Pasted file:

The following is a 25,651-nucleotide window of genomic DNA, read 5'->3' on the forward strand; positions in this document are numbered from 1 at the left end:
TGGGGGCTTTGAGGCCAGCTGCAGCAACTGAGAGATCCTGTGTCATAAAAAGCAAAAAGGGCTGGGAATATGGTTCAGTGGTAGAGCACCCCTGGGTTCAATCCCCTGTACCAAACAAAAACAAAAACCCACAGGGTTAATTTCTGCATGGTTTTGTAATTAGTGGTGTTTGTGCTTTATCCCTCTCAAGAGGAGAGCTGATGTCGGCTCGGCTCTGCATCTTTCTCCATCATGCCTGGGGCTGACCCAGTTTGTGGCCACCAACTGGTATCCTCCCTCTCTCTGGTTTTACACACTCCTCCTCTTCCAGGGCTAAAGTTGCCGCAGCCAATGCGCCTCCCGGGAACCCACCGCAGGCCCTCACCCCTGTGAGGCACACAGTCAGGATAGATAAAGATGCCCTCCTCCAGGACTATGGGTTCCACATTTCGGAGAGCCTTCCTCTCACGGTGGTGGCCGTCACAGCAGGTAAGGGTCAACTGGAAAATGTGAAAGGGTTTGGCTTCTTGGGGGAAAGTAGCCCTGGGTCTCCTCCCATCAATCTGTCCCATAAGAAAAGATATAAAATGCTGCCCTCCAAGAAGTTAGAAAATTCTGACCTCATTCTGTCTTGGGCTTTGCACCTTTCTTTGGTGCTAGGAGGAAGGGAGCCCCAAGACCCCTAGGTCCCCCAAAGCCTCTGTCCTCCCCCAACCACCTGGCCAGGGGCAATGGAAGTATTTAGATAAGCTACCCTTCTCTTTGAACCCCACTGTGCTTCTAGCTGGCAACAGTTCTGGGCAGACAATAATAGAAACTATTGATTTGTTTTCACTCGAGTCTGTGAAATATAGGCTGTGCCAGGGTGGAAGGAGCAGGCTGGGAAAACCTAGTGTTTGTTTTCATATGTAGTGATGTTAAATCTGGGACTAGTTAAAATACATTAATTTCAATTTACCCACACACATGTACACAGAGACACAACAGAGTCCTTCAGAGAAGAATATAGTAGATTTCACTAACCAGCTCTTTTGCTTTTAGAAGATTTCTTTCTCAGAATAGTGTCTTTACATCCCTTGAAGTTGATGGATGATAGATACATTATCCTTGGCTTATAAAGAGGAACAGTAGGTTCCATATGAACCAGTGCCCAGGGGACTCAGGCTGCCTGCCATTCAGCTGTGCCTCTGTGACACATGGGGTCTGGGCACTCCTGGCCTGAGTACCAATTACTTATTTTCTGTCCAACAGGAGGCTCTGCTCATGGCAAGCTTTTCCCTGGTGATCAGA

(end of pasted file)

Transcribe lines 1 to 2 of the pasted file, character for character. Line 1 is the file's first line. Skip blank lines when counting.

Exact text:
The following is a 25,651-nucleotide window of genomic DNA, read 5'->3' on the forward strand; positions in this document are numbered from 1 at the left end:
TGGGGGCTTTGAGGCCAGCTGCAGCAACTGAGAGATCCTGTGTCATAAAAAGCAAAAAGGGCTGGGAATATGGTTCAGTGGTAGAGCACCCCTGGGTTCAATCCCCTGTACCAAACAAAAACAAAAACCCACAGGGTTAATTTCTGCATGGTTTTGTAATTAGTGGTGTTTGTGCTTTATCCCTCTCAAGAGGAGAGCTGATGTCGGCTCGGCTCTGCATCTTTCTCCATCATGCCTGGGGCTGACCCAGTTTGTGGCCACCAACTGGTATCCTCCCTCTCTCTGGTTTTACACACTCCTCCTCTTCCAGGGCTAAAGTTGCCGCAGCCAATGCGCCTCCCGGGAACCCACCGCAGGCCCTCACCCCTGTGAGGCACACAGTCAGGATAGATAAAGATGCCCTCCTCCAGGACTATGGGTTCCACATTTCGGAGAGCCTTCCTCTCACGGTGGTGGCCGTCACAGCAGGTAAGGGTCAACTGGAAAATGTGAAAGGGTTTGGCTTCTTGGGGGAAAGTAGCCCTGGGTCTCCTCCCATCAATCTGTCCCATAAGAAAAGATATAAAATGCTGCCCTCCAAGAAGTTAGAAAATTCTGACCTCATTCTGTCTTGGGCTTTGCACCTTTCTTTGGTGCTAGGAGGAAGGGAGCCCCAAGACCCCTAGGTCCCCCAAAGCCTCTGTCCTCCCCCAACCACCTGGCCAGGGGCAATGGAAGTATTTAGATAAGCTACCCTTCTCTTTGAACCCCACTGTGCTTCTAGCTGGCAACAGTTCTGGGCAGACAATAATAGAAACTATTGATTTGTTTTCACTCGAGTCTGTGAAATATAGGCTGTGCCAGGGTGGAAGGAGCAGGCTGGGAAAACCTAGTGTTTGTTTTCATATGTAGTGATGTTAAATCTGGGACTAGTTAAAATACATTAATTTCAATTTACCCACACACATGTACACAGAGACACAACAGAGTCCTTCAGAGAAGAATATAGTAGATTTCACTAACCAGCTCTTTTGCTTTTAGAAGATTTCTTTCTCAGAATAGTGTCTTTACATCCCTTGAAGTTGATGGATGATAGATACATTATCCTTGGCTTATAAAGAGGAACAGTAGGTTCCATATGAACCAGTGCCCAGGGGACTCAGGCTGCCTGCCATTCAGCTGTGCCTCTGTGACACATGGGGTCTGGGCACTCCTGGCCTGAGTACCAATTACTTATTTTCTGTCCAACAGGAGGCTCTGCTCATGGCAAGCTTTTCCCTGGTGATCAGA